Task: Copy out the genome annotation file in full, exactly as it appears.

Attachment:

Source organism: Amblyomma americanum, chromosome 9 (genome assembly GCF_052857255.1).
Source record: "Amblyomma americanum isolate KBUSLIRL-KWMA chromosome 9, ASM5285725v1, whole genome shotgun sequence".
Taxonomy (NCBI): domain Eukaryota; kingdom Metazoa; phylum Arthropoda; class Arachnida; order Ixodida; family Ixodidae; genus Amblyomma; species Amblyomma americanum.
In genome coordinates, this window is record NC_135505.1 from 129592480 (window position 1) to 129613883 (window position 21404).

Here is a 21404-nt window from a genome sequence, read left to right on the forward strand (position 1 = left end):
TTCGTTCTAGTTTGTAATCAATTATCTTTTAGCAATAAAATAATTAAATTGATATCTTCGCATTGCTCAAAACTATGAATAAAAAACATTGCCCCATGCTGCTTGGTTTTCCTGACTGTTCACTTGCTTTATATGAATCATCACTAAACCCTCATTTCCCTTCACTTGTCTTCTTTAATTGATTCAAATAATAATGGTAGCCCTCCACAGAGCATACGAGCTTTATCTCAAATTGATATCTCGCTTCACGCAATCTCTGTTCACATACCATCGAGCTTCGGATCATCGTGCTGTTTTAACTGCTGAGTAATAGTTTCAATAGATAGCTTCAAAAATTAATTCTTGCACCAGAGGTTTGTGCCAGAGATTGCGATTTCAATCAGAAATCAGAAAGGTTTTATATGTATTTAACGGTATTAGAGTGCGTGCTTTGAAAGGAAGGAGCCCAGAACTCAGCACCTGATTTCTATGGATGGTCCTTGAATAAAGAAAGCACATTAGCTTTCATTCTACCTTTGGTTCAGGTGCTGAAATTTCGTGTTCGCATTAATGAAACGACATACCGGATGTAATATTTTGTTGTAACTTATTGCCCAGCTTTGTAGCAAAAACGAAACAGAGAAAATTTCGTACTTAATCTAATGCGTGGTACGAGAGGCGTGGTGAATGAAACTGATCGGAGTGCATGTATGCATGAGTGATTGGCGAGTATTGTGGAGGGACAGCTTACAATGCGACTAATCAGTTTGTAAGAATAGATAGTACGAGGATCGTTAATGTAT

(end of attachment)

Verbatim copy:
Source organism: Amblyomma americanum, chromosome 9 (genome assembly GCF_052857255.1).
Source record: "Amblyomma americanum isolate KBUSLIRL-KWMA chromosome 9, ASM5285725v1, whole genome shotgun sequence".
Taxonomy (NCBI): domain Eukaryota; kingdom Metazoa; phylum Arthropoda; class Arachnida; order Ixodida; family Ixodidae; genus Amblyomma; species Amblyomma americanum.
In genome coordinates, this window is record NC_135505.1 from 129592480 (window position 1) to 129613883 (window position 21404).

Here is a 21404-nt window from a genome sequence, read left to right on the forward strand (position 1 = left end):
TTCGTTCTAGTTTGTAATCAATTATCTTTTAGCAATAAAATAATTAAATTGATATCTTCGCATTGCTCAAAACTATGAATAAAAAACATTGCCCCATGCTGCTTGGTTTTCCTGACTGTTCACTTGCTTTATATGAATCATCACTAAACCCTCATTTCCCTTCACTTGTCTTCTTTAATTGATTCAAATAATAATGGTAGCCCTCCACAGAGCATACGAGCTTTATCTCAAATTGATATCTCGCTTCACGCAATCTCTGTTCACATACCATCGAGCTTCGGATCATCGTGCTGTTTTAACTGCTGAGTAATAGTTTCAATAGATAGCTTCAAAAATTAATTCTTGCACCAGAGGTTTGTGCCAGAGATTGCGATTTCAATCAGAAATCAGAAAGGTTTTATATGTATTTAACGGTATTAGAGTGCGTGCTTTGAAAGGAAGGAGCCCAGAACTCAGCACCTGATTTCTATGGATGGTCCTTGAATAAAGAAAGCACATTAGCTTTCATTCTACCTTTGGTTCAGGTGCTGAAATTTCGTGTTCGCATTAATGAAACGACATACCGGATGTAATATTTTGTTGTAACTTATTGCCCAGCTTTGTAGCAAAAACGAAACAGAGAAAATTTCGTACTTAATCTAATGCGTGGTACGAGAGGCGTGGTGAATGAAACTGATCGGAGTGCATGTATGCATGAGTGATTGGCGAGTATTGTGGAGGGACAGCTTACAATGCGACTAATCAGTTTGTAAGAATAGATAGTACGAGGATCGTTAATGTAT